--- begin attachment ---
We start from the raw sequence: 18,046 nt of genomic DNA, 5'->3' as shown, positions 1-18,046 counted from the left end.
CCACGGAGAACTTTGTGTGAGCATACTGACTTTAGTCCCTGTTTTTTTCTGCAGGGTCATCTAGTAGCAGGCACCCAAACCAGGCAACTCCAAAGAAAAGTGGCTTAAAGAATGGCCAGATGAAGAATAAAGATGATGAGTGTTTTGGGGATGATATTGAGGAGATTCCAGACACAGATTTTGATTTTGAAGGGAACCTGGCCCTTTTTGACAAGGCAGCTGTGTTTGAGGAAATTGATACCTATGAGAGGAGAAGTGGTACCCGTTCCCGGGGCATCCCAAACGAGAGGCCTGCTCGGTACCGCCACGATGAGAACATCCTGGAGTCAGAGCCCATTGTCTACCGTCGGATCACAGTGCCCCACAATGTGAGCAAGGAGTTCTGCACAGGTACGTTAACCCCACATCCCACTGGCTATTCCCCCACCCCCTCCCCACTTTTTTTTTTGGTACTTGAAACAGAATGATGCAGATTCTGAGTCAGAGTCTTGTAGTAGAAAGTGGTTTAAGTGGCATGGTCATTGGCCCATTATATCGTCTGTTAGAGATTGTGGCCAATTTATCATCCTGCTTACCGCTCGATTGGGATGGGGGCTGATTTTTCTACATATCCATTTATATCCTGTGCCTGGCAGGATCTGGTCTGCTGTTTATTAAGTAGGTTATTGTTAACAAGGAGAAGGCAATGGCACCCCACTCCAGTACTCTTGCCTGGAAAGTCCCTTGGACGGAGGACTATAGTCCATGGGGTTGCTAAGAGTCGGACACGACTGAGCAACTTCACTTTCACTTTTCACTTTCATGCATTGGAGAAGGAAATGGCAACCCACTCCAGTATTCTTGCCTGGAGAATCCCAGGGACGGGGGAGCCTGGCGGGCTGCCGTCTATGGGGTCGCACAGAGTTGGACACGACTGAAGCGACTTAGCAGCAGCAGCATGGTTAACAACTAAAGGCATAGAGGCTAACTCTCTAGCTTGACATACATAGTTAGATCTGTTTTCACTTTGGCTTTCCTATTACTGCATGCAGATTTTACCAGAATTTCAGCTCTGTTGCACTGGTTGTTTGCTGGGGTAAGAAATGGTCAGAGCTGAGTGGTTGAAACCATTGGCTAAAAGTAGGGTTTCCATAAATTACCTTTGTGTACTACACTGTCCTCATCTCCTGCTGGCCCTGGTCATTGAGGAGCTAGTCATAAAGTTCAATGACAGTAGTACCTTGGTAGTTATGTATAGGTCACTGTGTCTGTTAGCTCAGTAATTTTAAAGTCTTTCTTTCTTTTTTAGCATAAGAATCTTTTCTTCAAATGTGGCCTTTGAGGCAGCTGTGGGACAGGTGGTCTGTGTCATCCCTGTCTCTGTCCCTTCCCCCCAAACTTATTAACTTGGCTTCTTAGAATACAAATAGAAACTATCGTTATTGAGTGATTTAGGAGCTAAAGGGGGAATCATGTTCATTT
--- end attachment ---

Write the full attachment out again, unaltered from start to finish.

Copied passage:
We start from the raw sequence: 18,046 nt of genomic DNA, 5'->3' as shown, positions 1-18,046 counted from the left end.
CCACGGAGAACTTTGTGTGAGCATACTGACTTTAGTCCCTGTTTTTTTCTGCAGGGTCATCTAGTAGCAGGCACCCAAACCAGGCAACTCCAAAGAAAAGTGGCTTAAAGAATGGCCAGATGAAGAATAAAGATGATGAGTGTTTTGGGGATGATATTGAGGAGATTCCAGACACAGATTTTGATTTTGAAGGGAACCTGGCCCTTTTTGACAAGGCAGCTGTGTTTGAGGAAATTGATACCTATGAGAGGAGAAGTGGTACCCGTTCCCGGGGCATCCCAAACGAGAGGCCTGCTCGGTACCGCCACGATGAGAACATCCTGGAGTCAGAGCCCATTGTCTACCGTCGGATCACAGTGCCCCACAATGTGAGCAAGGAGTTCTGCACAGGTACGTTAACCCCACATCCCACTGGCTATTCCCCCACCCCCTCCCCACTTTTTTTTTTGGTACTTGAAACAGAATGATGCAGATTCTGAGTCAGAGTCTTGTAGTAGAAAGTGGTTTAAGTGGCATGGTCATTGGCCCATTATATCGTCTGTTAGAGATTGTGGCCAATTTATCATCCTGCTTACCGCTCGATTGGGATGGGGGCTGATTTTTCTACATATCCATTTATATCCTGTGCCTGGCAGGATCTGGTCTGCTGTTTATTAAGTAGGTTATTGTTAACAAGGAGAAGGCAATGGCACCCCACTCCAGTACTCTTGCCTGGAAAGTCCCTTGGACGGAGGACTATAGTCCATGGGGTTGCTAAGAGTCGGACACGACTGAGCAACTTCACTTTCACTTTTCACTTTCATGCATTGGAGAAGGAAATGGCAACCCACTCCAGTATTCTTGCCTGGAGAATCCCAGGGACGGGGGAGCCTGGCGGGCTGCCGTCTATGGGGTCGCACAGAGTTGGACACGACTGAAGCGACTTAGCAGCAGCAGCATGGTTAACAACTAAAGGCATAGAGGCTAACTCTCTAGCTTGACATACATAGTTAGATCTGTTTTCACTTTGGCTTTCCTATTACTGCATGCAGATTTTACCAGAATTTCAGCTCTGTTGCACTGGTTGTTTGCTGGGGTAAGAAATGGTCAGAGCTGAGTGGTTGAAACCATTGGCTAAAAGTAGGGTTTCCATAAATTACCTTTGTGTACTACACTGTCCTCATCTCCTGCTGGCCCTGGTCATTGAGGAGCTAGTCATAAAGTTCAATGACAGTAGTACCTTGGTAGTTATGTATAGGTCACTGTGTCTGTTAGCTCAGTAATTTTAAAGTCTTTCTTTCTTTTTTAGCATAAGAATCTTTTCTTCAAATGTGGCCTTTGAGGCAGCTGTGGGACAGGTGGTCTGTGTCATCCCTGTCTCTGTCCCTTCCCCCCAAACTTATTAACTTGGCTTCTTAGAATACAAATAGAAACTATCGTTATTGAGTGATTTAGGAGCTAAAGGGGGAATCATGTTCATTT